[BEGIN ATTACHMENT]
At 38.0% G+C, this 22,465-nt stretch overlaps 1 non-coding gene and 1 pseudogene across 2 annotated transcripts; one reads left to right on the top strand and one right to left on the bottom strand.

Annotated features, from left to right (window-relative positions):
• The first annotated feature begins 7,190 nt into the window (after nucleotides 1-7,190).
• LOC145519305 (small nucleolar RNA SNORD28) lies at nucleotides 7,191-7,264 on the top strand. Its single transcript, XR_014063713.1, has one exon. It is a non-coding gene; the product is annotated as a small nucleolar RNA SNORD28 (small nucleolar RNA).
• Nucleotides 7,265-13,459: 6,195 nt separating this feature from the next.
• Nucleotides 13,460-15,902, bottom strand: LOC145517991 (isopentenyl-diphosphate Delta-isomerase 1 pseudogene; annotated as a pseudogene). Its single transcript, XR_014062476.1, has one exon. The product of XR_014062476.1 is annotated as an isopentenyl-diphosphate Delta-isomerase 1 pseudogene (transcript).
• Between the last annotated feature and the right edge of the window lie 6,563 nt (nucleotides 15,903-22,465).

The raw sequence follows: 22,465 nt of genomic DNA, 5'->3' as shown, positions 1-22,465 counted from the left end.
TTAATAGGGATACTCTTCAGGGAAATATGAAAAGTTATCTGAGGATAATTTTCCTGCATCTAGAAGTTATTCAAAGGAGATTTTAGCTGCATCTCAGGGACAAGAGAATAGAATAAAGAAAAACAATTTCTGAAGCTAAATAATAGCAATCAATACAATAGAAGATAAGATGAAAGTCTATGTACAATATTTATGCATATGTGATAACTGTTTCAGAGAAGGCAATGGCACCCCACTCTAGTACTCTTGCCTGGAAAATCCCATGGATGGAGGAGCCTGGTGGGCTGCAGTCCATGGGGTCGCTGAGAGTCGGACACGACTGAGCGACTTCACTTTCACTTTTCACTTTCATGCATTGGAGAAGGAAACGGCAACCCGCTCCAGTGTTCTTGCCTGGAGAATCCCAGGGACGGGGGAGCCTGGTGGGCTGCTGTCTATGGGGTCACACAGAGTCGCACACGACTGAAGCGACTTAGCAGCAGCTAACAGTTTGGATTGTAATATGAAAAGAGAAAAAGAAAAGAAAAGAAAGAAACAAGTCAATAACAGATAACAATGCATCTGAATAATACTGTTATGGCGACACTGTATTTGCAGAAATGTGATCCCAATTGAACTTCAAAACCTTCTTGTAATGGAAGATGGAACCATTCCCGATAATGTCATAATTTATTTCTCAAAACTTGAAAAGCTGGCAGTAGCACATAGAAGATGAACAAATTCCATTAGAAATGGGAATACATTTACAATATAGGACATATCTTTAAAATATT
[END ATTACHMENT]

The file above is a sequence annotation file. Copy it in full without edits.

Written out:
At 38.0% G+C, this 22,465-nt stretch overlaps 1 non-coding gene and 1 pseudogene across 2 annotated transcripts; one reads left to right on the top strand and one right to left on the bottom strand.

Annotated features, from left to right (window-relative positions):
• The first annotated feature begins 7,190 nt into the window (after nucleotides 1-7,190).
• LOC145519305 (small nucleolar RNA SNORD28) lies at nucleotides 7,191-7,264 on the top strand. Its single transcript, XR_014063713.1, has one exon. It is a non-coding gene; the product is annotated as a small nucleolar RNA SNORD28 (small nucleolar RNA).
• Nucleotides 7,265-13,459: 6,195 nt separating this feature from the next.
• Nucleotides 13,460-15,902, bottom strand: LOC145517991 (isopentenyl-diphosphate Delta-isomerase 1 pseudogene; annotated as a pseudogene). Its single transcript, XR_014062476.1, has one exon. The product of XR_014062476.1 is annotated as an isopentenyl-diphosphate Delta-isomerase 1 pseudogene (transcript).
• Between the last annotated feature and the right edge of the window lie 6,563 nt (nucleotides 15,903-22,465).

The raw sequence follows: 22,465 nt of genomic DNA, 5'->3' as shown, positions 1-22,465 counted from the left end.
TTAATAGGGATACTCTTCAGGGAAATATGAAAAGTTATCTGAGGATAATTTTCCTGCATCTAGAAGTTATTCAAAGGAGATTTTAGCTGCATCTCAGGGACAAGAGAATAGAATAAAGAAAAACAATTTCTGAAGCTAAATAATAGCAATCAATACAATAGAAGATAAGATGAAAGTCTATGTACAATATTTATGCATATGTGATAACTGTTTCAGAGAAGGCAATGGCACCCCACTCTAGTACTCTTGCCTGGAAAATCCCATGGATGGAGGAGCCTGGTGGGCTGCAGTCCATGGGGTCGCTGAGAGTCGGACACGACTGAGCGACTTCACTTTCACTTTTCACTTTCATGCATTGGAGAAGGAAACGGCAACCCGCTCCAGTGTTCTTGCCTGGAGAATCCCAGGGACGGGGGAGCCTGGTGGGCTGCTGTCTATGGGGTCACACAGAGTCGCACACGACTGAAGCGACTTAGCAGCAGCTAACAGTTTGGATTGTAATATGAAAAGAGAAAAAGAAAAGAAAAGAAAGAAACAAGTCAATAACAGATAACAATGCATCTGAATAATACTGTTATGGCGACACTGTATTTGCAGAAATGTGATCCCAATTGAACTTCAAAACCTTCTTGTAATGGAAGATGGAACCATTCCCGATAATGTCATAATTTATTTCTCAAAACTTGAAAAGCTGGCAGTAGCACATAGAAGATGAACAAATTCCATTAGAAATGGGAATACATTTACAATATAGGACATATCTTTAAAATATT